Plenty of Provisions ac Camp Scott—Safety of Capt. Marcy’s Command—Trade with the Valley, &c.
ST. LOUIS, Monday, June 21.
A dispatch, dated Leavenworth the 18th inst. per United States express to Booneville, says that porters arrived in this city last night, en route to Inde-pendence, with Camp Scott dispatches to May 22.
The carriers report the roads better there, and at Laramie very heavy and much cut by the trains.
The mail came as far as Laramie under an escort of Infantry provided by Col. JOHNSTON.
The news from Utah has been anticipated.
GEN. HARNEY was met yesterday forty miles hence. Private advices from the army to May 28 mention the arrival of Lieut. ARMSTRONG at Camp Scott with seventy-five head of cattle.
Captain KANE, with two hundred head of cattle, was three days' march from Camp Scott.
The bearer of a letter from an officer high in com-mand, expressed the conviction that the troops would not be employed against the Mormons.
The Leavenworth Tunes of this morning contains a letter from Fort Bridger, dated May 21st, which says that BRIGHAM YOUNG'S principal Mormon Elders had consented to deliver themselves into the custody of the United States Marshal, to await trial, provided they were tried by a Jury in no way connected with the army.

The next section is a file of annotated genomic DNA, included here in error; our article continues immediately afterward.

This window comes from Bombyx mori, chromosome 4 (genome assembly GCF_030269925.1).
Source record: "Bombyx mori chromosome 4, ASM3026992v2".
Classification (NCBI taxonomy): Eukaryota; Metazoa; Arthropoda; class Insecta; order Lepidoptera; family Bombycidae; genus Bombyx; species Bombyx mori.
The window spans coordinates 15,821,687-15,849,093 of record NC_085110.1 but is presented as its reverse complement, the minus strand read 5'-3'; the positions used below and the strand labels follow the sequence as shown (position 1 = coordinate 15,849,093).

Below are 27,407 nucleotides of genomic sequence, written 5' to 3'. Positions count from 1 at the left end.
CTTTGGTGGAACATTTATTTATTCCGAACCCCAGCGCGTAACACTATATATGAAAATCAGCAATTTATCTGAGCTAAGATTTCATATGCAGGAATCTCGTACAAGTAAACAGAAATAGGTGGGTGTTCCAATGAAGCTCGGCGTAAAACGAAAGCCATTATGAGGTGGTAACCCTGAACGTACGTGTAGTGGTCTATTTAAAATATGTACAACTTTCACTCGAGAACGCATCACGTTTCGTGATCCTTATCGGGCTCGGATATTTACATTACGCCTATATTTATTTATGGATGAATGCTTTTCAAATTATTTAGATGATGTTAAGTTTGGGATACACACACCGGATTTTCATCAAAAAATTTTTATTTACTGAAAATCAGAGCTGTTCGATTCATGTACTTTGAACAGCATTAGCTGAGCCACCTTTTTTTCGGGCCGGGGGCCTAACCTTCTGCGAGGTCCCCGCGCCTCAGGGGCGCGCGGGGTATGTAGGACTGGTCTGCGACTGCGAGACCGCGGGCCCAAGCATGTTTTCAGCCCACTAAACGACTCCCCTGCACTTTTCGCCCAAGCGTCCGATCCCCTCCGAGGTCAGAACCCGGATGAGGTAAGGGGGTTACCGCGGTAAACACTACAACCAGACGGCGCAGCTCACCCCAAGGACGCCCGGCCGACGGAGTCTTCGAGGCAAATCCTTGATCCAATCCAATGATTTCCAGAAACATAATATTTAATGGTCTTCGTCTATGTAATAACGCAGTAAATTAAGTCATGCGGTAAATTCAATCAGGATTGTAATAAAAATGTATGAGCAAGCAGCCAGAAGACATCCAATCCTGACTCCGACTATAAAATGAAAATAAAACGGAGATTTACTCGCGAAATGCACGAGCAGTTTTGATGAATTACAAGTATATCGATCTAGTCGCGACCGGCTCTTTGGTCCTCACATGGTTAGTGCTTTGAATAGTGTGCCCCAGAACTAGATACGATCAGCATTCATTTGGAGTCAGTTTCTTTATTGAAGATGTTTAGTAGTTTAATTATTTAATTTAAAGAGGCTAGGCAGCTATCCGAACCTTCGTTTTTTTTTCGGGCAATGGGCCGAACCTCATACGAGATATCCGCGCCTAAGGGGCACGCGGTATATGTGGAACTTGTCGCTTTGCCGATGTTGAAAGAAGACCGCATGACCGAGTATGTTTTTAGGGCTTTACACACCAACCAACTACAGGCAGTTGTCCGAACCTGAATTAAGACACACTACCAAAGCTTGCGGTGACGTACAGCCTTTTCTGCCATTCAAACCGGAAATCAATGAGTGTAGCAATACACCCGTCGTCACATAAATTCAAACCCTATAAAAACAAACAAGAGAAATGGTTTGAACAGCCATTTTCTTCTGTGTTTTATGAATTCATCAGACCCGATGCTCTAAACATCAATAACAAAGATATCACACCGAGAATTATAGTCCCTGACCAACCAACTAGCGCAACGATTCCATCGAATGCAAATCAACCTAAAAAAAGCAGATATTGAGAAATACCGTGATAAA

A party of Mormons had arrived at Camp Scott in a half-starved condition. They belonged to the fac-tion opposed to YOUNG, and represented that the Church was torn by dissensions, and said they wished to return to the United States.
The reception of Col. JOHNSTON'S commission as Brigadier-General caused much satisfaction in the army.
Capt. NEWTON, of the Engineers' Corps, had reached Camp Scott, and reported that a permanent post would be established at Fort Bridger, of which Col. HOFFMAN would take command.
ADVICES RECEIVED IN WASHINGTON.
WASHINGTON, Monday, June 21.
Sufficient intelligence has been received to leave no doubt that Capt. MARCY'S command has reached Camp Scott in safety.
It was the intention of Governor CUMMING, when last heard from, to proceed at once to open a trade with the Valley. Many of the Mormons were under-stood to own more cattle than they were desirous of carrying away, and of which they were anxious to dispose.
The safety and general welfare of the troops at Camp Scott and elsewhere, between that post and the United States, may be reckoned upon with confi-dence. The Mormon troops had been entirely with-drawn from the approaches to Salt Lake, though the people threatened to return if the army advanced be-fore they reaped and carried off the wheat harvest.
Gov. CUMMING says that it may be regarded as safe for emigrants from the United States to proceed to California via Salt Lake City, the road being en-tirely open.
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